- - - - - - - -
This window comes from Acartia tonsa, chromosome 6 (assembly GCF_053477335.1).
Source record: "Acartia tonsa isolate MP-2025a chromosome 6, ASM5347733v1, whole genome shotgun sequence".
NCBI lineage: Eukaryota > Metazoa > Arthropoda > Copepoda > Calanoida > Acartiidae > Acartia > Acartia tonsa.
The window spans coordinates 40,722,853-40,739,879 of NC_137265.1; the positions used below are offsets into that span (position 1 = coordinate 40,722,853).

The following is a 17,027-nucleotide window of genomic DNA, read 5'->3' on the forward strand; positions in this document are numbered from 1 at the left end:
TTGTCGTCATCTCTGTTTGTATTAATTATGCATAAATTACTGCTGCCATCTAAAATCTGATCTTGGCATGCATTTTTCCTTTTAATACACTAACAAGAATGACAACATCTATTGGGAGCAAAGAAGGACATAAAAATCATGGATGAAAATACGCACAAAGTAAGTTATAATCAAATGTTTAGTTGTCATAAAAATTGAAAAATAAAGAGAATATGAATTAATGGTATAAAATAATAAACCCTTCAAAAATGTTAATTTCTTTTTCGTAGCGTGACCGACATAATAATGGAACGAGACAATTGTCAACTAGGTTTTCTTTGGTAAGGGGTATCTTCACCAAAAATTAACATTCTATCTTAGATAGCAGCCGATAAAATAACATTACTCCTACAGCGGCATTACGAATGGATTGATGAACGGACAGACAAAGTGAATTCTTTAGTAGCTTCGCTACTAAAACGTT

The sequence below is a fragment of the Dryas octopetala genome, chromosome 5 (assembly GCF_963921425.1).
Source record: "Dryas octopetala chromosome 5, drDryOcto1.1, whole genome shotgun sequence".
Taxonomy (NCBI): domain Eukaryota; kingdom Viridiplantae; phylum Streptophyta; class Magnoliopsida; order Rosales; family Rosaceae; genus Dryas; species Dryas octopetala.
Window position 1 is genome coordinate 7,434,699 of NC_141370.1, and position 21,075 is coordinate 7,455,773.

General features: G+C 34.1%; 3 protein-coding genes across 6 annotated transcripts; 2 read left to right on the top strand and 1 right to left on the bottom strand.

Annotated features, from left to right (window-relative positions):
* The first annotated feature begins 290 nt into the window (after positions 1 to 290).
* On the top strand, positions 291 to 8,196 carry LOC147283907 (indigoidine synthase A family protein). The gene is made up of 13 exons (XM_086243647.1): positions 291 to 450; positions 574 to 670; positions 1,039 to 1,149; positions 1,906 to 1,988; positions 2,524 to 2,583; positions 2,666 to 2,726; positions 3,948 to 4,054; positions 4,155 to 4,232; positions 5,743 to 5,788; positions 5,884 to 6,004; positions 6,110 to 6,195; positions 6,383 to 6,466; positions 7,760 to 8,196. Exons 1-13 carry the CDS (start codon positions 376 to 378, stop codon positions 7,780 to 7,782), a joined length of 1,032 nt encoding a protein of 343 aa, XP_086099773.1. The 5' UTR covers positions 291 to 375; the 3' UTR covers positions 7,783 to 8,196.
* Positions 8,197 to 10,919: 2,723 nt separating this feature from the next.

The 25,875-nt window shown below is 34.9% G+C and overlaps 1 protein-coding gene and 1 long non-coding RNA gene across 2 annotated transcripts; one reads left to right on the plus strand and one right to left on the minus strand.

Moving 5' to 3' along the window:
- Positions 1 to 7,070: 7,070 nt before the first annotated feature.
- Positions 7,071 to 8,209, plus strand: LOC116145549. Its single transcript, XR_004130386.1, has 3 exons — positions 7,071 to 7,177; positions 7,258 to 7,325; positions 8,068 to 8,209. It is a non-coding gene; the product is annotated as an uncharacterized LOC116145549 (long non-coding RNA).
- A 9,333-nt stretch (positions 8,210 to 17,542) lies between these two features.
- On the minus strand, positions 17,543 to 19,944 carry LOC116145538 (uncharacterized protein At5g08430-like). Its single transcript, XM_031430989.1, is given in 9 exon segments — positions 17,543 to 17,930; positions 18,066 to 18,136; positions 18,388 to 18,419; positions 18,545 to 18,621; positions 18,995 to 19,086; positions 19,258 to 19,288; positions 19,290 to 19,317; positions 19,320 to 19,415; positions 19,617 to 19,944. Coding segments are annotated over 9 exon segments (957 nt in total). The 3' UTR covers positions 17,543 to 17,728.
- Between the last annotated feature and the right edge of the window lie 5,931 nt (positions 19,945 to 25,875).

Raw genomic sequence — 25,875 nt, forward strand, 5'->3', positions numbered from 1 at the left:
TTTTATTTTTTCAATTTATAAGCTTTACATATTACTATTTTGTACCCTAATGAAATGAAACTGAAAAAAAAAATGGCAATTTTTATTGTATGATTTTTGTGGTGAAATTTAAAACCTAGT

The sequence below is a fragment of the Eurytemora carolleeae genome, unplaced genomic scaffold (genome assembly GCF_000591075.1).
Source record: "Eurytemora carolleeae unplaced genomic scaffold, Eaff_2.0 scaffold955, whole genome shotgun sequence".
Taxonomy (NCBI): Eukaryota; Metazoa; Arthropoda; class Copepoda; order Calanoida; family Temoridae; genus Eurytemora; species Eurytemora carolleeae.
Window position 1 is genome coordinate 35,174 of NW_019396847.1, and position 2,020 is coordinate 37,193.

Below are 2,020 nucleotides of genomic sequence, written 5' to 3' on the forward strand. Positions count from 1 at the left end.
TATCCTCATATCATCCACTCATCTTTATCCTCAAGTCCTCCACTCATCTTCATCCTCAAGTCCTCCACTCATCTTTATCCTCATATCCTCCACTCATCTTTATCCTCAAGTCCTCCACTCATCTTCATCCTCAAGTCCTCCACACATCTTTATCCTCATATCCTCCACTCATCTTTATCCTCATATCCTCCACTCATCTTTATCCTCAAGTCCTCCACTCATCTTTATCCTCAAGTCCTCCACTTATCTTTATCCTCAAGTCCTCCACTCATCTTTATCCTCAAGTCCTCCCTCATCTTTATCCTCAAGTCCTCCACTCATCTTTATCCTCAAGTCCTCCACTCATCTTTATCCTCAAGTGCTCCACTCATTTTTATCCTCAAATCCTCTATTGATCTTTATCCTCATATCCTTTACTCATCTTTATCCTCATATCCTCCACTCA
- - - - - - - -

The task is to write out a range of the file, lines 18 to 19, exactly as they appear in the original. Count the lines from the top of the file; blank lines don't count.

- Positions 1 to 7,070: 7,070 nt before the first annotated feature.
- Positions 7,071 to 8,209, plus strand: LOC116145549. Its single transcript, XR_004130386.1, has 3 exons — positions 7,071 to 7,177; positions 7,258 to 7,325; positions 8,068 to 8,209. It is a non-coding gene; the product is annotated as an uncharacterized LOC116145549 (long non-coding RNA).